By Rebecca Drew
EERIE pictures have offered one last glimpse into Scotland’s abandoned IBM factory and offices that opened more than sixty years ago and are now being demolished.
From paperwork strewn offices, shattered windows to moss ridden floors, the technology giant’s factory is unrecognisable to its heyday, employing more than 2,000 members of staff who originally produced typewriters, office equipment and printers which were shipped to 26 countries around the world.
One shot in the series shows a framed photograph of the huge 138-acre plant taken in April 1970, whilst another shows dead plants left behind in the reception area.
The chilling images were taken at IBM Plant, Greenock, Spango Valley, Scotland by an urban explorer known only as The Forgotten Scotland.
“I have driven past it a few times and a friend of mine used to work there, I thought that the sheer scale of the site was amazing and after seeing reports of others exploring it, I had to go see it for myself,” he said.
“The photos show the fragility of a global trade. A productive and successful site such as this can still face closures and redundancies because of cheaper options in other countries.
“When IBM moved here it provided much needed work at time when traditional industrial jobs, such as shipbuilding were on the decline.
“It rejuvenated the town and put it on the map. Now it has faced the same fate.
“Over the years different companies such as Lenovo have had their business there, but like the others, they have eventually moved work abroad.”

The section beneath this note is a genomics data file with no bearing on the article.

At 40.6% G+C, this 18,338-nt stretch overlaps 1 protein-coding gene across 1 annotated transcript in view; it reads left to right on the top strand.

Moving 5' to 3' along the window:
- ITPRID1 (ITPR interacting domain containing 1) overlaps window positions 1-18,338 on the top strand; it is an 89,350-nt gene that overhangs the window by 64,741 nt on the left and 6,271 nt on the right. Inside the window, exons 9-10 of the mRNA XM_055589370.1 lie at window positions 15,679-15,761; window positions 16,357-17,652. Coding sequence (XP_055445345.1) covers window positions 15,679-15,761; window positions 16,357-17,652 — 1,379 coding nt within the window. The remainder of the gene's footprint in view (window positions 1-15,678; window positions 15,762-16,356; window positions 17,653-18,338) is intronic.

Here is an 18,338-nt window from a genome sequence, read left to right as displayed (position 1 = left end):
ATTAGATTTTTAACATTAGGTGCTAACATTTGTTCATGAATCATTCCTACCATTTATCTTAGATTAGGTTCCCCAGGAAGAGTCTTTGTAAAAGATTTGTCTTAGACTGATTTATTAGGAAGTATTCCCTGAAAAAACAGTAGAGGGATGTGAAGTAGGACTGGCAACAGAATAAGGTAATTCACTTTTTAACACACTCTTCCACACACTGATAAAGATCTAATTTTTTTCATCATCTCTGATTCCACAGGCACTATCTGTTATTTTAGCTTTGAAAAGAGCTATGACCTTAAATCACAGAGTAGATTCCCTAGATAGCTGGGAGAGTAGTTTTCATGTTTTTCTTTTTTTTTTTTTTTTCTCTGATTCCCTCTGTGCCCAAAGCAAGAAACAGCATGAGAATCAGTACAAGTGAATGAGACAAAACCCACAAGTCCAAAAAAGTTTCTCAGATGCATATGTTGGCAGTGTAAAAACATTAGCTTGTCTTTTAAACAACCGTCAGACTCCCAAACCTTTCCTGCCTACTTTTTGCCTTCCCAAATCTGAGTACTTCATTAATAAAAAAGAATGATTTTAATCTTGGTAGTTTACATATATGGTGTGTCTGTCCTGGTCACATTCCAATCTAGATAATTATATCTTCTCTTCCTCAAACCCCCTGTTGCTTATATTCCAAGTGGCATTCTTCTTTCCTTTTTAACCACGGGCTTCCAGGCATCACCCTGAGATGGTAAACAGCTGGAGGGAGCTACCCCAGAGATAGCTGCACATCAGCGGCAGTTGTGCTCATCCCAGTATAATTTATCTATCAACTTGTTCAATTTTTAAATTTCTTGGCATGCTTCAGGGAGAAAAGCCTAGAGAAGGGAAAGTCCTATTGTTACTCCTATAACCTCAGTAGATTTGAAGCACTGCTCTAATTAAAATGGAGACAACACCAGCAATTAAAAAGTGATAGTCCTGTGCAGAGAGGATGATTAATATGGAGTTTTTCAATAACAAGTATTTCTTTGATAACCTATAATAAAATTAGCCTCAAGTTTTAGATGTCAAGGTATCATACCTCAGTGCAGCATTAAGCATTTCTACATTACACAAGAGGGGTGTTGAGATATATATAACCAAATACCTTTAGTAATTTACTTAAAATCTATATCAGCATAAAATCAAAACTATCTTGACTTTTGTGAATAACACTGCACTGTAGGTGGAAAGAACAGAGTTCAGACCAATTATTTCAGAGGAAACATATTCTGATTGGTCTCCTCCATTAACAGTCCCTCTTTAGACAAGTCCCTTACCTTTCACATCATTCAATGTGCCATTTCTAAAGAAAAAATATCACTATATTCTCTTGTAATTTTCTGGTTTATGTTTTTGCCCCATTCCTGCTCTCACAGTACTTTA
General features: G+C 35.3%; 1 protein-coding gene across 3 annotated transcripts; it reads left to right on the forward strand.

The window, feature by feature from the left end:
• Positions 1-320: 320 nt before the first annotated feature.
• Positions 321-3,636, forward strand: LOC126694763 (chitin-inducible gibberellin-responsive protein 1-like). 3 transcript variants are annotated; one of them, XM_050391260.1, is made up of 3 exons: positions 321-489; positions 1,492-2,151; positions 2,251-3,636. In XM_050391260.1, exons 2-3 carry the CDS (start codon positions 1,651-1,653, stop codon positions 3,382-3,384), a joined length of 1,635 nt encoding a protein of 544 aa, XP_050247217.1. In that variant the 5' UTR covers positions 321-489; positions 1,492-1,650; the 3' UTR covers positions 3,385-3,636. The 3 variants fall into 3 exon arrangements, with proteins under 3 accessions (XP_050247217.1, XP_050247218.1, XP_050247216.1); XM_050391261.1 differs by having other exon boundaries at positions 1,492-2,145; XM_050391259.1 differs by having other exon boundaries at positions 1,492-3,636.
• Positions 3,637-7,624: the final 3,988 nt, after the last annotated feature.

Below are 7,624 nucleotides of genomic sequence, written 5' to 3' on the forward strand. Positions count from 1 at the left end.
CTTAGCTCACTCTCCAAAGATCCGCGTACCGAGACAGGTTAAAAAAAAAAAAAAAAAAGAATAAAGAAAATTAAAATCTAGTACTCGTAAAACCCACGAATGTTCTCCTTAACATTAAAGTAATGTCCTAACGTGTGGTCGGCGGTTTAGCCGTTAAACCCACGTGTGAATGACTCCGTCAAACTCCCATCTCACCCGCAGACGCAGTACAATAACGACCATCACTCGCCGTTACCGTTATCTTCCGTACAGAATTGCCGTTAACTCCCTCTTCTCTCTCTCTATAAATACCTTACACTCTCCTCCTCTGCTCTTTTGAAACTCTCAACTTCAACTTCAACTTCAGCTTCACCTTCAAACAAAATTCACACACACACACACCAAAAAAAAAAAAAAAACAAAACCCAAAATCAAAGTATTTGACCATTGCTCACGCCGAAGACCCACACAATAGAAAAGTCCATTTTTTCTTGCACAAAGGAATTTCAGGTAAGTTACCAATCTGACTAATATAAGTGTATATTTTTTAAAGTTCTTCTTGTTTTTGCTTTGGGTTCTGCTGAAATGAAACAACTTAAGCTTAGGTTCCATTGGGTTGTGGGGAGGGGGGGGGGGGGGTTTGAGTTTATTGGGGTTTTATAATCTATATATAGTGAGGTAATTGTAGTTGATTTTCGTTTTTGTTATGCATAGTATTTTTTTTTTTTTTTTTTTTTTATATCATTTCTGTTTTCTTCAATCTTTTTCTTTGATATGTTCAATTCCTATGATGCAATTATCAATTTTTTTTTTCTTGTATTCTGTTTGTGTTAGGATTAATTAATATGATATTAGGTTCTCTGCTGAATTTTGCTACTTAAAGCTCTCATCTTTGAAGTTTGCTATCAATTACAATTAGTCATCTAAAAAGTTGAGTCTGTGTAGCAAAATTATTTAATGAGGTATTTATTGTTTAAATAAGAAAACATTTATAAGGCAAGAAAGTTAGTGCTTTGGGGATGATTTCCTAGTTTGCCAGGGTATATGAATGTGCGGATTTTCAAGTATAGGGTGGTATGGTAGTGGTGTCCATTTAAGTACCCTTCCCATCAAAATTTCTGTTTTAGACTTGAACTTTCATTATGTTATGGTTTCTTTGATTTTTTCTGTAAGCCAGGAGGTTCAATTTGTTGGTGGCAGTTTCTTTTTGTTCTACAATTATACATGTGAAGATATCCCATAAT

The site opened in August 1954 and even had a shuttle bus to transport its workers from building to building. In the 1980s, PCs and laptops were being produced at the factory.
It was slowly abandoned from the late 2000s and the last building was vacated in October 2016. It is now being demolished.
IBM (International Business Machines Corporation) is an American multinational technology company with operations in over 170-countries.
“With there being no power, many of the inner rooms of the office blocks were in the pitch dark, thankfully we always carry torches,” continued The Forgotten Scotland.
“Many of the ceiling and floor panels had been torn up by metal thieves looking for copper cabling. This meant having to be aware of gaps in flooring and not hitting our heads on metal frameworks hanging from above.
“Its future is yet to be decided, it will be going to a public consultation under the Inverclyde Local Plan.
“The council’s preferred option for the redevelopment is to turn half of the land into housing, use around a third for business and industrial uses and the rest for recreation, leisure, tourism and neighbourhood retail.”
For more information see www.instagram.com/forgottenscotland